Rated 5 out of 5 by RoyT Excellent Eye-Opener!
This is an eye-opening course in a new area of study for me. Professor Wilson has succeeded in his mission to ensure that I “…will never again be able to watch the nightly news or read the daily paper without thinking about Thucydides, or Machiavelli, or Mao” (Course Guidebook, Page 3). The course merits a wider viewership than the usual military buffs and specialists, as it contributes to making one a much more well-informed citizen on a matter of critical importance. Professor Wilson is an excellent guide: his lectures are well-crafted and delivered in a clear and easily understandable manner, and are supplemented by a great number of useful visuals.
I particularly enjoyed seeing otherwise familiar figures in a new light, specifically Thucydides (building on Kenneth Harl’s excellent TC course, the Peloponnesian War) and Machiavelli. It was also good to finally go beyond name recognition for such other ‘masters of war’ as Sun Tzu, Jomini, Clausewitz, Mahan, and Corbett, with Professor Wilson expertly explaining the thought and impact of each on strategic thinking about war. As well as detailing the expected political and military background (including pertinent tactical and operational details), he provides just right amount of historical details and social, technological, economic, and cultural context to enhance one’s understanding. This really made the course more interesting and compelling for me.
Professor Wilson makes the case that strategic thinking must be grounded in the complexities of context, that “Strategic analysis involves objectively weighing the risks and rewards of different courses of action—thinking through the chains of cause and effect in each action before making a move. The best way to develop skills in strategic analysis is to study the classics of strategic theory and test their utility across a range of historical cases” (Page 4). He does this in an admirable fashion, not only in top-notch explanations and justifications for the enduring influence of the ‘masters’ (for instance, Al Qaeda finds useful material in the 4th century B.C. Sun Tzu and the early 19th century Carl von Clausewitz, as well as Mao Tse-tung), but also in testing each of these ‘masters’ in historical case studies. In doing so, Professor Wilson demonstrates their strengths and limitations, and in the process provides excellent treatments of incredibly numerous wars and other conflicts, right up to the present day challenges posed by the possibility of nuclear war and, increasingly, the actuality of terror.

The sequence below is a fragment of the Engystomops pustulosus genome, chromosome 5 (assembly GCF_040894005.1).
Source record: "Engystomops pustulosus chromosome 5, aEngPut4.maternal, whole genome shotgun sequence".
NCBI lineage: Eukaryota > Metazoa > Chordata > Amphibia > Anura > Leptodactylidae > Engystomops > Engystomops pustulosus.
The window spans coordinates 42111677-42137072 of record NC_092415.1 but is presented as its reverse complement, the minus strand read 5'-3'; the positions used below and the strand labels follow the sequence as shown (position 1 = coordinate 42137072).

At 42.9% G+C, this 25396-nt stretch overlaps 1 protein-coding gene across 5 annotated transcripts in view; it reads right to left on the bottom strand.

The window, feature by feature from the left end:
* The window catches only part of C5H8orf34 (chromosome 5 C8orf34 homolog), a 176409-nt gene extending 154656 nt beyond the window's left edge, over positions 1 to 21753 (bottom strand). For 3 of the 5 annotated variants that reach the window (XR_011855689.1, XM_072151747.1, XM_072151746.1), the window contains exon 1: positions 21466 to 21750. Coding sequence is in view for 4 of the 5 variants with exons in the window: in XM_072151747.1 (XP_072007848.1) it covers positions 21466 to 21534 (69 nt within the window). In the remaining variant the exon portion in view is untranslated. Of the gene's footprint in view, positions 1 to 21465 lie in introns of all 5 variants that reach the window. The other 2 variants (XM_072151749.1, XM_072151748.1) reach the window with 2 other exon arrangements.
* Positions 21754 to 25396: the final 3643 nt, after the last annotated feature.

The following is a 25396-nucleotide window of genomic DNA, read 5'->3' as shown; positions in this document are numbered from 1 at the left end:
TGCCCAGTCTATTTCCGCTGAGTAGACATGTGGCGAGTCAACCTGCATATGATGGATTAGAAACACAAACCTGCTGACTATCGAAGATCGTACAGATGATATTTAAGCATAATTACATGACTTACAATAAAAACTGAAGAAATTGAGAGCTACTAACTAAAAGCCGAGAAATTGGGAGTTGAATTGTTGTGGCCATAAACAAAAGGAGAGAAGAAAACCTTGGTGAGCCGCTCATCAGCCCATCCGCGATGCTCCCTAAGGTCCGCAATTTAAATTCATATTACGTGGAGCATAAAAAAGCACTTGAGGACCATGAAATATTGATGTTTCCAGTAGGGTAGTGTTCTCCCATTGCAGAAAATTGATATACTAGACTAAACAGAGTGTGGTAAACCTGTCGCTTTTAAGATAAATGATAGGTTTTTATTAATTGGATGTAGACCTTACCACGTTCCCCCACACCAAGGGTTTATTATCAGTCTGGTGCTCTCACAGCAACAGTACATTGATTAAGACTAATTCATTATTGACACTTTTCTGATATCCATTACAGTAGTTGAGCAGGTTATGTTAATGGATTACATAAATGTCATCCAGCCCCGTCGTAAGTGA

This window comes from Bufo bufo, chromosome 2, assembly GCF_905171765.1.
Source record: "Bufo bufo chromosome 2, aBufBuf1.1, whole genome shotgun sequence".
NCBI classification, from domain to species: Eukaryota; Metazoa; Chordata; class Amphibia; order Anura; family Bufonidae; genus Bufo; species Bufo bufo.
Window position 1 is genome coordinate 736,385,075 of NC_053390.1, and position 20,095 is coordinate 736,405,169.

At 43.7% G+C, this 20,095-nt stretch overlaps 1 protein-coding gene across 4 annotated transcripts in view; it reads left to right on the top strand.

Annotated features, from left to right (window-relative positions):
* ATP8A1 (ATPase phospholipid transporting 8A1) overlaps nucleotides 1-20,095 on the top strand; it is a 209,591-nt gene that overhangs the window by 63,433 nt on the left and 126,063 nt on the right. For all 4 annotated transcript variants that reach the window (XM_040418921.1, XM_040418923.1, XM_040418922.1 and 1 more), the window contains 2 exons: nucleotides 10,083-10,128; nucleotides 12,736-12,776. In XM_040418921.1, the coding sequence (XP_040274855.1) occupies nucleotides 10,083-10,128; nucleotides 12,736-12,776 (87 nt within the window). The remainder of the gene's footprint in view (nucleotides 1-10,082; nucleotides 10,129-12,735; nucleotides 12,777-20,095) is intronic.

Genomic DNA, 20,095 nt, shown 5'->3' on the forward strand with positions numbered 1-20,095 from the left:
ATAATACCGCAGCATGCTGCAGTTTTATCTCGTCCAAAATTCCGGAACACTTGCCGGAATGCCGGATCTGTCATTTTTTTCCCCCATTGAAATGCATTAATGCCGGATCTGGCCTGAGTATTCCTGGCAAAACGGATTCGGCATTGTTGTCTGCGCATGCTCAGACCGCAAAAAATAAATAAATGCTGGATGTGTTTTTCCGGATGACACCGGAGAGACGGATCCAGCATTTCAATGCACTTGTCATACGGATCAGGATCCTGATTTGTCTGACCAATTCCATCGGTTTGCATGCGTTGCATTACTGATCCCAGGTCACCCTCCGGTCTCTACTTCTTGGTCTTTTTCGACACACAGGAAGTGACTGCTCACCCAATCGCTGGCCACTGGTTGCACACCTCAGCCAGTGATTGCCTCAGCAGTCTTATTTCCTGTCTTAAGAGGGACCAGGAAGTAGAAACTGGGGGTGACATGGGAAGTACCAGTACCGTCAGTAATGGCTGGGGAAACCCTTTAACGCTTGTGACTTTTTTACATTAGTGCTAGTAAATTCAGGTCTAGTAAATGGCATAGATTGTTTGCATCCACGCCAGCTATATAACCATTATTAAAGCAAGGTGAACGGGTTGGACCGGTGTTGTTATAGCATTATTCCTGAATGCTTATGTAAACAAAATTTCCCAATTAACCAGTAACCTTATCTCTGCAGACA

Clausewitz, as Professor Wilson reveals in a “confession” at the end of lecture 10, provides the framework for the course, being “the masters’ master”. Most notable are the now familiar injunctions in his ‘On War’ (1832), that war is “…a continuation of political competition between states by military means” (Course Guidebook, page 70) requiring military subordination to political leadership. According to Professor Wilson, ‘On War’ is, in effect, “…the first and fullest exposition of strategic theory.” He even goes so far as to use Clausewitz’s framework/principles in analyzing earlier masters of strategic thinking. This perspective, combined with Professor Wilson’s richly detailed context for so many really interesting historical cases, makes this one of the outstanding TC courses for me.